You should read Ladycastle by Delilah S. Dawson.  There’s references to Hamilton, Oracle from the Batman universe, Beauty and the Beast, Fresh Prince of Bel-Air, and Monty Python.

Someone to love by Mary Balogh was pretty boring, and has a bit of unnecessary cultural appropriation.  I guess it’s the first in a series and she’s introducing more interesting characters than the two main ones.  I dunno.  Sadly there is absolutely nothing original about the book (even the cultural appropriation) and the hero isn’t fleshed out enough (or the sex scenes sexy enough) for it to stand on merits other than plot.  Someone to Wed was better than Someone to Love.  It’s the third but for some reason the library got it before the second, so I requested them out of order.  Worth a library read, but not a purchase, I think.  The second book, Someone to Hold, started off strong with a really great heroine (someone finding herself), but the hero was meh and the romance was rushed.  It would have done better to meander and grow throughout rather than have sex and misunderstandings.  Another worth it from the library but don’t need to own.  The fourth was also fine, but not great, so I’m glad our library is invested in getting Baloghs when they come out so I can try without having to buy.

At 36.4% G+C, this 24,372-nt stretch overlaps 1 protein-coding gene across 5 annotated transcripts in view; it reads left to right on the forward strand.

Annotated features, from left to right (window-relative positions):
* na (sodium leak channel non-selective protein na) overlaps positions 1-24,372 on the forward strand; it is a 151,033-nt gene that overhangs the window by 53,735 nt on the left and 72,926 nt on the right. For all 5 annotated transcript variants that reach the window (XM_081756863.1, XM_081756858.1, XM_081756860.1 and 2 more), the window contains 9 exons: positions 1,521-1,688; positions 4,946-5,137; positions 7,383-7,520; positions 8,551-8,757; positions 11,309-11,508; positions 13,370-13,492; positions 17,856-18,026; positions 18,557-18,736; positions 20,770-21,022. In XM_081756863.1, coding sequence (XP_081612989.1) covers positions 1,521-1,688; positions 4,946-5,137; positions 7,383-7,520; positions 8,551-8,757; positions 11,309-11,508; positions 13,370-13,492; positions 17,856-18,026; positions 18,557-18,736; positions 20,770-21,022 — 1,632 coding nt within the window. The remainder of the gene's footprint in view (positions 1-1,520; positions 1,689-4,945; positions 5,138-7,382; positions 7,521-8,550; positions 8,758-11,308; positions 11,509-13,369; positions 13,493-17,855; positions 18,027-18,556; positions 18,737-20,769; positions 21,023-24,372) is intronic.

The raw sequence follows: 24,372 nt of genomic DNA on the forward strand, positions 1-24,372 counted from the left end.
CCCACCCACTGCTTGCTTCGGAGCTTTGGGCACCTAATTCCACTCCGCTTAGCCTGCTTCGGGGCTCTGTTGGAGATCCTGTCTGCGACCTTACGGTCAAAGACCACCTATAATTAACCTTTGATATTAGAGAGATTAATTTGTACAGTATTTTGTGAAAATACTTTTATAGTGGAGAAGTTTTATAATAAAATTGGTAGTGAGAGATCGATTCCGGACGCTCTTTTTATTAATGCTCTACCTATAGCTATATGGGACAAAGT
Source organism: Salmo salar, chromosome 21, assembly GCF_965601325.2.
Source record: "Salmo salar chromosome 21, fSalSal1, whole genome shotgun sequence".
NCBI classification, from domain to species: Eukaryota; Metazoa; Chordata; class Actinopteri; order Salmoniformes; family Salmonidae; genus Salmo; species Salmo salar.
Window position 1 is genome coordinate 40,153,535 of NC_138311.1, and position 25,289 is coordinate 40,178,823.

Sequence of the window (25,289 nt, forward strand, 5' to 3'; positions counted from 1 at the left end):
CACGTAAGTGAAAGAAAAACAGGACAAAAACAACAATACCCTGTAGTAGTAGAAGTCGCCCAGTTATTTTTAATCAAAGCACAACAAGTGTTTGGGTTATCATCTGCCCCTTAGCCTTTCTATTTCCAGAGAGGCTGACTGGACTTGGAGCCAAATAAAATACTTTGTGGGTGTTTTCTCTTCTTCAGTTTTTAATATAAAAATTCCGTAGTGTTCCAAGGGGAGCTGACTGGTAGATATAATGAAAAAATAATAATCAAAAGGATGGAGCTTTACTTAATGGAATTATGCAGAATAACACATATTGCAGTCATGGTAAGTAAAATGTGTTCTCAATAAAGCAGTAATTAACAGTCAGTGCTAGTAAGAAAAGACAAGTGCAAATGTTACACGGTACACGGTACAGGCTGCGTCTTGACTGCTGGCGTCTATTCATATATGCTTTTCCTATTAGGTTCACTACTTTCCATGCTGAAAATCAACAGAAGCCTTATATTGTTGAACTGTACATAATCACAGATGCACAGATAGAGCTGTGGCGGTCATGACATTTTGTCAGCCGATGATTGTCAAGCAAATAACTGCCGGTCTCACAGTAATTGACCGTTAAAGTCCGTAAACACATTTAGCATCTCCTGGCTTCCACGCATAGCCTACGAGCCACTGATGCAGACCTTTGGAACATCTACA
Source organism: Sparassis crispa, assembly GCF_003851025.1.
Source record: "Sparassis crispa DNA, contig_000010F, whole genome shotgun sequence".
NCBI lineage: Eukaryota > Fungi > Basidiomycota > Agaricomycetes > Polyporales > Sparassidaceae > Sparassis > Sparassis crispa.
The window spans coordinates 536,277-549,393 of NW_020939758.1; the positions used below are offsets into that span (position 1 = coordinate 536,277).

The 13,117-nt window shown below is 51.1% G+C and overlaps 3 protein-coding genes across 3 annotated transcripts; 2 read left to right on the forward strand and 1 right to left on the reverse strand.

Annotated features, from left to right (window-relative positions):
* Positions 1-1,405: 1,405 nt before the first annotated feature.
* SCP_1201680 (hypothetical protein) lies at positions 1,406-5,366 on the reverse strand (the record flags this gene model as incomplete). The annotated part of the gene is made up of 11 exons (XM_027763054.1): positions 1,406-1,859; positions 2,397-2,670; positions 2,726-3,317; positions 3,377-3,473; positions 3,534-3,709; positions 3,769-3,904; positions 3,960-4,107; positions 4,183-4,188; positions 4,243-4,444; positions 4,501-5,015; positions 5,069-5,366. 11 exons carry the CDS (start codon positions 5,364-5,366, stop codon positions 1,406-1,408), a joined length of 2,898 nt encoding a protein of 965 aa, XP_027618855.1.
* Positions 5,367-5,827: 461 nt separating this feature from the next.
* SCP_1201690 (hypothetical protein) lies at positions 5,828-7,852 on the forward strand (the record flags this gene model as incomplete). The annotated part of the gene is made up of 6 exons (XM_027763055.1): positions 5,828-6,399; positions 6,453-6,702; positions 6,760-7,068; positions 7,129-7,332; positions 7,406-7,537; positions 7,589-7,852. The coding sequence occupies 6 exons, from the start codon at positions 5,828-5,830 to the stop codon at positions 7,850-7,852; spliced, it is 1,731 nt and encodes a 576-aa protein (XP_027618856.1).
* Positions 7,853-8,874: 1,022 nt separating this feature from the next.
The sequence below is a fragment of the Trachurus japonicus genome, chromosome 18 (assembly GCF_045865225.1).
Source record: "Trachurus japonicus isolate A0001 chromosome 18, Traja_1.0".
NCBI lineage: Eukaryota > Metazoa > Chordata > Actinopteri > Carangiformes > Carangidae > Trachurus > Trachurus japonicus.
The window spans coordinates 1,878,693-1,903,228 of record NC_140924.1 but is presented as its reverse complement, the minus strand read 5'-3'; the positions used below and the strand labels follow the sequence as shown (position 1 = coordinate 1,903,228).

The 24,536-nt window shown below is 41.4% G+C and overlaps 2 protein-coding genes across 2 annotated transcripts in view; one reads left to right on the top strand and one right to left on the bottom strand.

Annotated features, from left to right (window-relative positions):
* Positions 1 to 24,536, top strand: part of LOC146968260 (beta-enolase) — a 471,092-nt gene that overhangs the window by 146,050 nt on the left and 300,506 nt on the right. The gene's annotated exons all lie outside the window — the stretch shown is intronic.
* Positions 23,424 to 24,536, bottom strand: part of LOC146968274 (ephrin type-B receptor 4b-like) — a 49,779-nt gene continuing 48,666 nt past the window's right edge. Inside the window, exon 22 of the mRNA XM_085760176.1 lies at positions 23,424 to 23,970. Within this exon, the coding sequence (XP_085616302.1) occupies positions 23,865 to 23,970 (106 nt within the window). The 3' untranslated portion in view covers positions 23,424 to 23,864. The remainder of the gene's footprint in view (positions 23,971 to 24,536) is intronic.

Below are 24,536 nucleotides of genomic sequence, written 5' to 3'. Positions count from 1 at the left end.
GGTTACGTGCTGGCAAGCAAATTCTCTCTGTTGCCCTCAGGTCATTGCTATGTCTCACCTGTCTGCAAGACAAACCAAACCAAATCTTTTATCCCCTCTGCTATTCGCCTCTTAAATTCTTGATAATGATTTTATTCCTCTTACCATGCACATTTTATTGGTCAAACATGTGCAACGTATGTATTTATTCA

The Surrender of Miss Fairbourne could have been good, but it wasn’t.  Also:  this is the second “lady auctioneer tries to save auction-house despite her older brother’s whatever” plot I’ve read in the past month.  The other one was better.  The main failing of this one is a hero who deliberately ignores the heroine’s express no, which somehow is supposed to be fine when it is the hero.  In a sort of meta thing, once she does surrender she loses her voice and herself and the book becomes all about him.  Pretty blah.  I wouldn’t have finished if it weren’t for wanting the missing brother thing to be resolved.  But then that was resolved off-screen, so… I assume book 3 or 4 has the actual on-screen bits.  I’m not sure if I want to bother or not.  Probably not.  :/  I mean I’ve read worse, but…  Right now I’m feeling the need to reread a regency in which we discover that consent is super sexy.  Sooo sexy.